Why You Should Always Prepare Questions to Ask at an Interview
Interviews are a test to determine whether you’re a fit for the vacant role, right? Wrong; that’s only half of the equation. While interviews are an opportunity for an employer to assess your fit with the role’s requirements, interviews are equally a chance for you to assess your fit with the organisation so if you receive the job offer you’re in a position to accept or decline, armed with all of the facts.
How do I do that?
The research you do as part of your job search, and then as part of your interview preparation, will help you gain an understanding of the organisation and key factors such as their values, workplace environment and corporate culture. But there will be gaps. There will be elements you wonder about, can’t find an answer to, or would like to learn more about, and these will form the basis of the questions you ask.
Make sure your questions are thoughtful and touch on topics of interest to you regarding the organisation, team, department or role. Most people love to talk about themselves
too, so don’t be afraid to ask the interviewer a couple of personal questions (within reason!) such as what motivated them join the organisation, what they enjoy most about working there, what they found most challenging upon joining the firm themselves, or how would they describe the company’s culture.
What if I don’t have any questions?
Questions help demonstrate your interest in the role, always try to ask at least one or two. Having spent years interviewing candidates, one of the biggest let downs was reaching the end of an interview and asking the age old question: Do you have any questions? and hearing No. in response.
Do you have any questions we can answer for you? No.
I recommend preparing questions ahead of time that you’d like to ask the interviewer. Write these down and bring a professional folder or notebook with you if you can’t remember them all. Then when you get to the stage in the interview where you’re asked whether you have any of your own questions, you can mention that you do and you wrote them down, and then refer to your notes.
There are times when the interviewer is so informative that all of your questions have been answered through the course of the interview, so in those situations respond with something along the lines of: I did have some questions but you’ve kindly answered most of them already, so just one last question… and then come up with somethingto ask!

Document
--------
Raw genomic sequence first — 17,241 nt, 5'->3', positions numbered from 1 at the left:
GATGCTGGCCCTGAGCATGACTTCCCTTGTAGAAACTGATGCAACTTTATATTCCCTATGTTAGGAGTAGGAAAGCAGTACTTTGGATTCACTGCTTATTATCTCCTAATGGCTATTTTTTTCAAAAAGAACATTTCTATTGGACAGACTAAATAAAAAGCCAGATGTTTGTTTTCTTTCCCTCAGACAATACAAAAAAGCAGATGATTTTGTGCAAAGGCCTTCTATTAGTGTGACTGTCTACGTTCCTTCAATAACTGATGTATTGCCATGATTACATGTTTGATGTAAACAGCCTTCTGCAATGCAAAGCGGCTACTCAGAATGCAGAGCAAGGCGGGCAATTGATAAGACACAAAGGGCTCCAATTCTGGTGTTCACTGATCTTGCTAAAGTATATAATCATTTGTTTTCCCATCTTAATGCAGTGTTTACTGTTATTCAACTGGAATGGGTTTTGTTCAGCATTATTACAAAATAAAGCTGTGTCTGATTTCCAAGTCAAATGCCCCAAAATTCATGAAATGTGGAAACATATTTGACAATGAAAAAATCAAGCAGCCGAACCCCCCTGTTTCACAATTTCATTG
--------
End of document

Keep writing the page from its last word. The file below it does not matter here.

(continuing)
A few suggestions…
- Use the opportunity to clarify any details or expectations of the role you didn’t fully grasp from your research.
- Don’t open with a question about vacation time – this can give the impression you’re more interested in the time away from work than at it. Be equally careful when
- phrasing questions about salary or benefits packages.
- As a general rule of thumb, prepare 7-10 questions ahead of time – that way if some of those are answered during the interview you still have a few left.
- Don’t ask about details you easily could have worked out for yourself – information from their website, for example. This says “I didn’t prepare for this interview,” and this obviously isn’t the impression you want to make.
- Do respect the interviewer’s time: asking way too many questions could have the opposite effect, making you seem more like hard work than an interested and enthusiastic potential hire.
- Don’t be surprised if the interviewer opens the interview by asking if you have any questions rather than ending this way. I’ve been in this position myself on more than one occasion, so it pays to prepare ahead of time.
- A great wrap-up question is something like “What are the next steps?” – the answer to this can give you some helpful insights into the recruitment process such as timeline for hearing the outcome of your interview and what the next stage of the process will entail.
Featured image courtesy of Pexels.
Article originally posted on LinkedIn.
By Courtney Wright
Business Development Manager
Courtney Wright is an experienced international recruiter and the Business Development Manager in UTS Careers at the University of Technology Sydney.